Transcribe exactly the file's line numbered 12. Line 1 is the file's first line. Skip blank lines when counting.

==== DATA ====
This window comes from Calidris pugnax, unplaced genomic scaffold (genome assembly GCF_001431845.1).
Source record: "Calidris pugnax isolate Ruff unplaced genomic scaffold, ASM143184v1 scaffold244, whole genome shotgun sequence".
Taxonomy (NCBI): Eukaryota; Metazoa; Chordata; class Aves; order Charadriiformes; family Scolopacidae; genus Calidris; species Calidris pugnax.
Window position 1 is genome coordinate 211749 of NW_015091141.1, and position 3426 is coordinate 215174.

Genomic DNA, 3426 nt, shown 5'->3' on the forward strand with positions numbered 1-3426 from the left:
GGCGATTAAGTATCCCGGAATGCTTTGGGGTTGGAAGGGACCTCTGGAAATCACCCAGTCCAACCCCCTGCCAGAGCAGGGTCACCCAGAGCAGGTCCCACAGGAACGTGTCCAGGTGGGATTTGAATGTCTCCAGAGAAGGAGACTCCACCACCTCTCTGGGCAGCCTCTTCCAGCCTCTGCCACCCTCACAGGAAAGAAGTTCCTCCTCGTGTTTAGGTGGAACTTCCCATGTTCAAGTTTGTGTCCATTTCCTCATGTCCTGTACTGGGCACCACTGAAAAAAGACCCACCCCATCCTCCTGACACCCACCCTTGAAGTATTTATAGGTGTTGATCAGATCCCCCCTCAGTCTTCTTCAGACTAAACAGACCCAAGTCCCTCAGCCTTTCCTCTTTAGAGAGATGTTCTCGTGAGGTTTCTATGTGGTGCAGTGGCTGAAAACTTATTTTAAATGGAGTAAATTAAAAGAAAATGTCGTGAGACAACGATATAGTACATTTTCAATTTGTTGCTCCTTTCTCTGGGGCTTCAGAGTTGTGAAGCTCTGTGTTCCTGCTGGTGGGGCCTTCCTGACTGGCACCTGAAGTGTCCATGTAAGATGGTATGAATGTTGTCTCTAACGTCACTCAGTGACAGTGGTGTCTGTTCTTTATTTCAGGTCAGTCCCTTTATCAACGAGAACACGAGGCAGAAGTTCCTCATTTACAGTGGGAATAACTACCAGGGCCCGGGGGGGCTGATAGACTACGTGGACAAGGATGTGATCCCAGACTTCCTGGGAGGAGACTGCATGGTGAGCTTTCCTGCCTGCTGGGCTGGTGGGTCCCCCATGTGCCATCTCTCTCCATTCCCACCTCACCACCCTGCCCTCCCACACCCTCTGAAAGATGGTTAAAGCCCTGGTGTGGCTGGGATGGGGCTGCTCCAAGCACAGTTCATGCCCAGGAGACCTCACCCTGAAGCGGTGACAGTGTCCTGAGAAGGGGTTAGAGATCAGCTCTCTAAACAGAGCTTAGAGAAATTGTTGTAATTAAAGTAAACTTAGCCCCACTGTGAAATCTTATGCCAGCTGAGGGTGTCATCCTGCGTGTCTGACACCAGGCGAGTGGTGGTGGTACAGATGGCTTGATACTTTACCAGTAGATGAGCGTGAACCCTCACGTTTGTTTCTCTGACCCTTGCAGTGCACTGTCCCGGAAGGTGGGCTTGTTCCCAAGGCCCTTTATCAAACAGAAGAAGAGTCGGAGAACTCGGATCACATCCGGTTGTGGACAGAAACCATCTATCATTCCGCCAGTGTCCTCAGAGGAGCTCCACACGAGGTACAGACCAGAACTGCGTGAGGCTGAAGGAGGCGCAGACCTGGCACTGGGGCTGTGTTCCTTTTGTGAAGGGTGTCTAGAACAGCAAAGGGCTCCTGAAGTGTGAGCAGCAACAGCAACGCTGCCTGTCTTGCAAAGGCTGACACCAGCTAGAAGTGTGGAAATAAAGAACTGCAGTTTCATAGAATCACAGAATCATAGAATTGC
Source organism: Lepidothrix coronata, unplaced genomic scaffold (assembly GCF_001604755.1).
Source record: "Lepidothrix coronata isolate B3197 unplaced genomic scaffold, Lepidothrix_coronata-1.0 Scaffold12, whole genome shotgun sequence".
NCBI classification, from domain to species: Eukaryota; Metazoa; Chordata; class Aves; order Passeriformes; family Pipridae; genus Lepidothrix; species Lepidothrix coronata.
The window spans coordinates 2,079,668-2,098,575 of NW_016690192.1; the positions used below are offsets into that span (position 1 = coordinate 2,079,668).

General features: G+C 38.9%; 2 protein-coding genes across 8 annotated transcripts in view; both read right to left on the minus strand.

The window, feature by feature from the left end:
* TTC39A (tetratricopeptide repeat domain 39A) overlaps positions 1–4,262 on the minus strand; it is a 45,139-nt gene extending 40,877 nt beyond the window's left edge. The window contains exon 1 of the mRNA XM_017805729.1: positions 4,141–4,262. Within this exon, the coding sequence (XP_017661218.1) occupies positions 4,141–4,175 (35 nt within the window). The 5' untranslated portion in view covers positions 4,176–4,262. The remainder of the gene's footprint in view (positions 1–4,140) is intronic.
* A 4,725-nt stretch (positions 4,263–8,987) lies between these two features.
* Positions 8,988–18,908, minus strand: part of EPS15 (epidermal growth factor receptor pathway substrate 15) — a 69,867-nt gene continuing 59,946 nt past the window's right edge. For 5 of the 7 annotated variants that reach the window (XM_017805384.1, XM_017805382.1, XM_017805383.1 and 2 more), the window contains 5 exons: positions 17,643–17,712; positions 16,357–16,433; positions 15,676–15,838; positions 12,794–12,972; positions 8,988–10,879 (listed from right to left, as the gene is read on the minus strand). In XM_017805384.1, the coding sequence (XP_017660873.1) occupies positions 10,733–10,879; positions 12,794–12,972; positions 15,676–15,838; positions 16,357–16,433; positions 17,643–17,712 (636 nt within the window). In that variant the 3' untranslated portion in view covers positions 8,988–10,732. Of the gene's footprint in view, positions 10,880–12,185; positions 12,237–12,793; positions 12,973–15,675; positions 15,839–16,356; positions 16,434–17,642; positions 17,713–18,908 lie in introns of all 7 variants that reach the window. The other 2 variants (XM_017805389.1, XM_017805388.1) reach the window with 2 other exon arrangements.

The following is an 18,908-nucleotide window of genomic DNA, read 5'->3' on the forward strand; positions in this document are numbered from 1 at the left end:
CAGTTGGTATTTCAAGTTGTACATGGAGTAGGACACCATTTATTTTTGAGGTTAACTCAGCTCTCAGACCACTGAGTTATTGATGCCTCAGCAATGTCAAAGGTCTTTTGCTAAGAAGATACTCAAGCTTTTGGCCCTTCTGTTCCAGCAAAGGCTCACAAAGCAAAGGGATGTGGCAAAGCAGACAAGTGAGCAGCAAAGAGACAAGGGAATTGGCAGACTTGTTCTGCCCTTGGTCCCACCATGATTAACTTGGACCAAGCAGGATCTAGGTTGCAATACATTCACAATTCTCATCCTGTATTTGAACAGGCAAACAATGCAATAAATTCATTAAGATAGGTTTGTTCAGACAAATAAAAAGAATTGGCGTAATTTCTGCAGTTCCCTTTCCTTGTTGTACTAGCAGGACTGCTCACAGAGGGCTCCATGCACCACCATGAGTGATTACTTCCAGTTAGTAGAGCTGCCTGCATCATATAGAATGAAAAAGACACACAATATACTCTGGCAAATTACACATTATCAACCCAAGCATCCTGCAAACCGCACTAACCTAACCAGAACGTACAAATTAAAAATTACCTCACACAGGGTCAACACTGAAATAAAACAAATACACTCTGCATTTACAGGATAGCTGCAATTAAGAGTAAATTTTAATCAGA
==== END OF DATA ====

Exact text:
The window, feature by feature from the left end: